Only about 1 in 4 LPNs have pursued higher education after receiving their license, which points to one of the workforce challenges facing Connecticut. Among students pursing nursing, 66% of those in RN programs are White and 23% are Black or Hispanic. The numbers are substantially different in LPN programs, where 51% of students are Black, 20% are Hispanic and 17% are White. Many individuals who have earned an LPN, and who might otherwise be interested in advancing to RN, are unable to do so because of their own limited financial resources or the limited availability of slots in RN programs in Connecticut. That prevents the state from achieving greater diversity among RNs and limits the total number of RNs working in Connecticut, in a variety of healthcare settings, amidst increasing need.
Among the many challenges facing Connecticut in its efforts to bring new nurses into the field is the fact that prospective nurses in Connecticut’s institutions of higher education must complete clinical hours in order to earn their academic degree. While attaining those hours has long been a challenge because of limited hours available at hospitals, the acute situation facing hospitals during the past two years has further reduced the number of hours available to students for clinical experience. That has, in turn, limited the number of students that can be accepted into nursing programs, even as the demand for graduates continues to grow.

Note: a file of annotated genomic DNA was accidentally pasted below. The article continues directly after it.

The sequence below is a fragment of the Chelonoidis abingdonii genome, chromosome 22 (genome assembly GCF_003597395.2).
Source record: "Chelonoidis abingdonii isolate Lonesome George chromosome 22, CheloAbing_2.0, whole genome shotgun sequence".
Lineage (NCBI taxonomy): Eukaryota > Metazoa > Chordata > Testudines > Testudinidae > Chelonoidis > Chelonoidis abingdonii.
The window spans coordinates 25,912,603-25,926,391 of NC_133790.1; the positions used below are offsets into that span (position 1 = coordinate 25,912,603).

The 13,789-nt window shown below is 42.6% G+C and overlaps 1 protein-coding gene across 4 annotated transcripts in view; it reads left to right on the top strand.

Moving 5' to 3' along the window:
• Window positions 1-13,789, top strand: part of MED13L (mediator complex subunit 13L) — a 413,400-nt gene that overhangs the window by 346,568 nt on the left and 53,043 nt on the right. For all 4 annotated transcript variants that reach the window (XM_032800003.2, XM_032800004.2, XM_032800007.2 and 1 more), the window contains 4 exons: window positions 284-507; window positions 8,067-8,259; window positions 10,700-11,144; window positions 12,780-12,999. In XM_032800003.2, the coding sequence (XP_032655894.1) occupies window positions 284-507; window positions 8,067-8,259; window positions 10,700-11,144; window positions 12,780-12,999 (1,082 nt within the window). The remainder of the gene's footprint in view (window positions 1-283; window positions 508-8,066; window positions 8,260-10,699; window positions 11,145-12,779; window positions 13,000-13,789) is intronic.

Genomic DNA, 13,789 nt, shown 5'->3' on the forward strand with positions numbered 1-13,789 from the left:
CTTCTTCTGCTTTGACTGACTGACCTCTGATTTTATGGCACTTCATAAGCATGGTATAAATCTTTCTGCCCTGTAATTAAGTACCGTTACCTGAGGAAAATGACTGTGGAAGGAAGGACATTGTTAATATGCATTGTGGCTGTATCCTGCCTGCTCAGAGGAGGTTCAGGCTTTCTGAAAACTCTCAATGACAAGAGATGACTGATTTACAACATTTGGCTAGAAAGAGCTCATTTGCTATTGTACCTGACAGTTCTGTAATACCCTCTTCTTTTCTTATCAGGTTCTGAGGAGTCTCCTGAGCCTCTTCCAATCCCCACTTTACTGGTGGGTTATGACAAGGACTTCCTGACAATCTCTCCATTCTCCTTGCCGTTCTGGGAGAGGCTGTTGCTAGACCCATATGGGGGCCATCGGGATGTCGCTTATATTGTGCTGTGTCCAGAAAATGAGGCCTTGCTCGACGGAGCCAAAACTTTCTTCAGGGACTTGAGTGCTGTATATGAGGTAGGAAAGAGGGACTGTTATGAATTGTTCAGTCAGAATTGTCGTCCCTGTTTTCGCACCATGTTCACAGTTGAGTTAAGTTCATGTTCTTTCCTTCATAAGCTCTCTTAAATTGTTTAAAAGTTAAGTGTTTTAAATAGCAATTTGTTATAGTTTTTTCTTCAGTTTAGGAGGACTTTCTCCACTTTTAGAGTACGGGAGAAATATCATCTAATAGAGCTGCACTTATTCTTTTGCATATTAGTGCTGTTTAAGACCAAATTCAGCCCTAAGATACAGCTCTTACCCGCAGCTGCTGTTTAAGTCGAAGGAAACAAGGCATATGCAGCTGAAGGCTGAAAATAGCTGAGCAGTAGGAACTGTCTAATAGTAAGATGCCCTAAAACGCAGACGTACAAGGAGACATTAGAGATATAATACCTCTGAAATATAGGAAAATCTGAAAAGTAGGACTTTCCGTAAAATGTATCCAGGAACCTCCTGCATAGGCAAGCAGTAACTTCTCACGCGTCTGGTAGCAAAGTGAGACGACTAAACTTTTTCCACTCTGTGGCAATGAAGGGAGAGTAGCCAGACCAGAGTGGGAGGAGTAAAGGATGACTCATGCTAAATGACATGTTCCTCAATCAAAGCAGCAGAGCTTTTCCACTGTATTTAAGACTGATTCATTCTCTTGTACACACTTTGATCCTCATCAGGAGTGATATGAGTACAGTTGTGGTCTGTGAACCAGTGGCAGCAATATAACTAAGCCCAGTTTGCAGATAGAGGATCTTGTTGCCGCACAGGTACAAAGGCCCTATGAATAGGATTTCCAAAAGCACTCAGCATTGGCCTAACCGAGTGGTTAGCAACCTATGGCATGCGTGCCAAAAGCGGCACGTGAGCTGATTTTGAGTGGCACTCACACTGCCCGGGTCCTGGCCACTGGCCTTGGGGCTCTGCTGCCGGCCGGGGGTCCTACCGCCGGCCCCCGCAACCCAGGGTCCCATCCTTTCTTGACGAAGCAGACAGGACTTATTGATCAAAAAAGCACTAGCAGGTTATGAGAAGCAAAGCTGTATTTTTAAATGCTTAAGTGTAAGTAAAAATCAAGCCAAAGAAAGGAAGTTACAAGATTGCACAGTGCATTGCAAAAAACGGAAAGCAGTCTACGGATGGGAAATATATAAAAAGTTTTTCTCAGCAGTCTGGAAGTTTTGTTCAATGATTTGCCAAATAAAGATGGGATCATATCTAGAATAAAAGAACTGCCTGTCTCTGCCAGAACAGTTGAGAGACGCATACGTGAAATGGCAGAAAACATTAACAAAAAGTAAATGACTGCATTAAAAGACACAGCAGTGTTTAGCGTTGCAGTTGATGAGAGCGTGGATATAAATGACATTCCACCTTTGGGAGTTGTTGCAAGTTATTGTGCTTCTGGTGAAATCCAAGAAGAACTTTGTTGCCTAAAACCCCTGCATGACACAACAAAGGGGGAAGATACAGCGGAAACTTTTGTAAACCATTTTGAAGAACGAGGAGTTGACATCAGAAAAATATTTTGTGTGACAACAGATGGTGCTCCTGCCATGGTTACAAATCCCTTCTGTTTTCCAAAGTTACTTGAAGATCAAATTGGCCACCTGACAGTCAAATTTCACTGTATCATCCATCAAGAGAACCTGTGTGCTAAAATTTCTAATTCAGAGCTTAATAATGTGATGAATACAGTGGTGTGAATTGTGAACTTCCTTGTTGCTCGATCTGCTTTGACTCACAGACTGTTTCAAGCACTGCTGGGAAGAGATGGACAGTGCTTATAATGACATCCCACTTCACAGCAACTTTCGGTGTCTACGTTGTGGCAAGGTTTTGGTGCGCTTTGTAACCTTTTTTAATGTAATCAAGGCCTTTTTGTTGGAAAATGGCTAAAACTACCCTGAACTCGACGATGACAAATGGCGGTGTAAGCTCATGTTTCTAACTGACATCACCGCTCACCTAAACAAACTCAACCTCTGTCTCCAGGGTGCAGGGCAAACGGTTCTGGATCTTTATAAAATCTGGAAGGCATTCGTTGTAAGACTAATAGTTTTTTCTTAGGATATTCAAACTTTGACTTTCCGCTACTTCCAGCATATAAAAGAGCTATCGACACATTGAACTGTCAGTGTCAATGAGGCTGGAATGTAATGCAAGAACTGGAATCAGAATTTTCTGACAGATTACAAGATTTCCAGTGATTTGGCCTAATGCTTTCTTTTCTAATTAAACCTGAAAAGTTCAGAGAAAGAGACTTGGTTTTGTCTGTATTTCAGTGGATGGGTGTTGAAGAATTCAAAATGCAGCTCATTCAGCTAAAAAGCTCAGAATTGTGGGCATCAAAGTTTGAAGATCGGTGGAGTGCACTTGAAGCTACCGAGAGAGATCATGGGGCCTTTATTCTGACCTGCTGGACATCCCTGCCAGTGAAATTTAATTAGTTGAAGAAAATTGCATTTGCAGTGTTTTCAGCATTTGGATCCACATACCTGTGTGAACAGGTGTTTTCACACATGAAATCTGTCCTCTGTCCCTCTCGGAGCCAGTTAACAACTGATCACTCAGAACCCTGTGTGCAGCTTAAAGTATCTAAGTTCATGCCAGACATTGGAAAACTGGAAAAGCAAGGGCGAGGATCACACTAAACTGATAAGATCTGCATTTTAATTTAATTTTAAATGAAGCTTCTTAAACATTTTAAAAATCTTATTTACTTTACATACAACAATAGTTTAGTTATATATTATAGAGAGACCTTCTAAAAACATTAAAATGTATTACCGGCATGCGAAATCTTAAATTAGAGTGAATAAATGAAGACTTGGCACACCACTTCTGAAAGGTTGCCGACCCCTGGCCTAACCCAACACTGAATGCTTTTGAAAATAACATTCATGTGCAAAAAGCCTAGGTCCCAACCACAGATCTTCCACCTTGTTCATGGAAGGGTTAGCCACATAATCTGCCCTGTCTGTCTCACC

“Connecticut is experiencing critical shortages in healthcare positions, like we did nearly two decades ago, with double digit vacancy rates for nurses at our hospitals,” Proto added. “With nursing the largest job category within healthcare in Connecticut, the financial cost to employers and our state to address this type of shortage is significantly impacting providers and beginning to compromise access to care for our residents. We must act now.”
Although “new seat” capacity in nursing programs in Connecticut increased slightly – by nearly 100 – between 2019 and 2020, the number of qualified nursing applicants increased by more than 1,100 over that same period. Statewide, seat capacity in RN programs is 2,812 students, thus the "first-day" student enrollment represented only 24% of qualified student applicants. The data suggest that due to near capacity enrollments and limited attrition in state's RN programs, the only way that Connecticut can increase annual graduation numbers for the RN would be to expand enrollments, which will require both additional faculty and the availability of additional clinical hours.